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Electric Fencing Is A Solution For Bear Problems

June 3, 2011 | by Diane Tipton
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Damage by bear in Troy, Montana

It is a quiet summer night. Your kids have just made their last trip into the house and back outside to sleep in their tree house.

As you shut off the lights there is suddenly a commotion outdoors. You flip on the flood light you've rigged to light up your backyard. The kids are still in the tree house—but a huge black bear is ripping into a nearby shed where you store grain for your 30 chickens. The bear has the door nearly torn off of the shed.

This isn't the first time your chickens have attracted a bear. Your gun is loaded with fire cracker shells that rip into the night frightening the kids. The bear retreats, inexplicably making off with a case of toilet paper also stored in the shed.

This and a series of similar incidents convinced the Cook family of Troy to erect an electric fence around the perimeter of their property last fall.

Barbara Cook said so far it appears bears have walked along the fence and then moved off. Only a deer has challenged it and broken one of the wires.

"We will have to do some repair and upkeep, but that will be minor in comparison to the peace we've gained—no more grizzly bears 12 feet from the house," she said. "Our local Montana Fish, Wildlife & Parks bear biologist, Kim Annis, was very helpful during the planning and construction phases."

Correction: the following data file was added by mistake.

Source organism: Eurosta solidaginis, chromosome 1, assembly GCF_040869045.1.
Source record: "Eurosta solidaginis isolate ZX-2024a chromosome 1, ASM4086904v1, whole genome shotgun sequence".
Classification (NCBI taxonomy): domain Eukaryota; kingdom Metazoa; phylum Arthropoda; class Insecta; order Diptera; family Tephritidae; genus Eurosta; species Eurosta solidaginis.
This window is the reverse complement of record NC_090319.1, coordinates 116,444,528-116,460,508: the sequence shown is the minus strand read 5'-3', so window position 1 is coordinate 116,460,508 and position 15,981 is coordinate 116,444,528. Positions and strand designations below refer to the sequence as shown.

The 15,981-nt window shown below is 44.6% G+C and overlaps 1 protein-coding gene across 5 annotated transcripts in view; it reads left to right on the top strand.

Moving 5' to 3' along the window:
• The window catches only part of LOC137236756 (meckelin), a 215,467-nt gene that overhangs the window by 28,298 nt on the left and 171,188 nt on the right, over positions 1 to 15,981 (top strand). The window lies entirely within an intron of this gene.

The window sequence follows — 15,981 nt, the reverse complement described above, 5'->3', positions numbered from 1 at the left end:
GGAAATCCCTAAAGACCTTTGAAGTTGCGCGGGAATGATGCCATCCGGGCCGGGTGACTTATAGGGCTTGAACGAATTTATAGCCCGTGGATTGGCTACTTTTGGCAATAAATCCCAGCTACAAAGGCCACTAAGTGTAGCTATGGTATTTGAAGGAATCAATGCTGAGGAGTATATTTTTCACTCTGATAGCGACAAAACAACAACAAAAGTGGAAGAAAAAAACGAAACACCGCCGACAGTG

"Electric fences have been the greatest achievement in terms of reducing chicken, beehive and sheep depredation," said Mike Madel, FWP bear management specialist in Choteau.

"Wherever sheep occur in grizzly habitat it is only a matter of time before the bears will locate them. Sheep use common bedding grounds that become saturated with scent and are very easy for bears to find.

"We've worked up and down the Rocky Mountain Front with landowners to get electric fencing around sheep bedding grounds," Madel said.

One livestock owner north of Choteau is installing electric fence around several hundred acres of sheep pasture. There are some nonprofit organizations interested in reducing bear depredation that sometimes match funds with livestock producers, and there are also matching funds available through the U.S. Fish and Wildlife Service, Madel said.

"We have more folks than ever raising chickens, goats and pigs and we are seeing a response from predators of all kinds to these new opportunities for them," said Jamie Jonkel, FWP bear manager in Missoula. "If you are making an investment in chickens or other livestock, erecting an electric fence is simply the right thing to do."

Those interested in putting up an electric fence have a lot of resources to turn to locally and on the Internet. An easy to follow guide for beginners is available on our Be Bear Aware  page. It is titled Bears and Electric Fencing: A Starter's Guide For Using Electric Fencing To Deter Bears. The brochure includes contact information for FWP's regional bear managers who are equipped to assist landowners in planning electric fences to prevent bear depredations.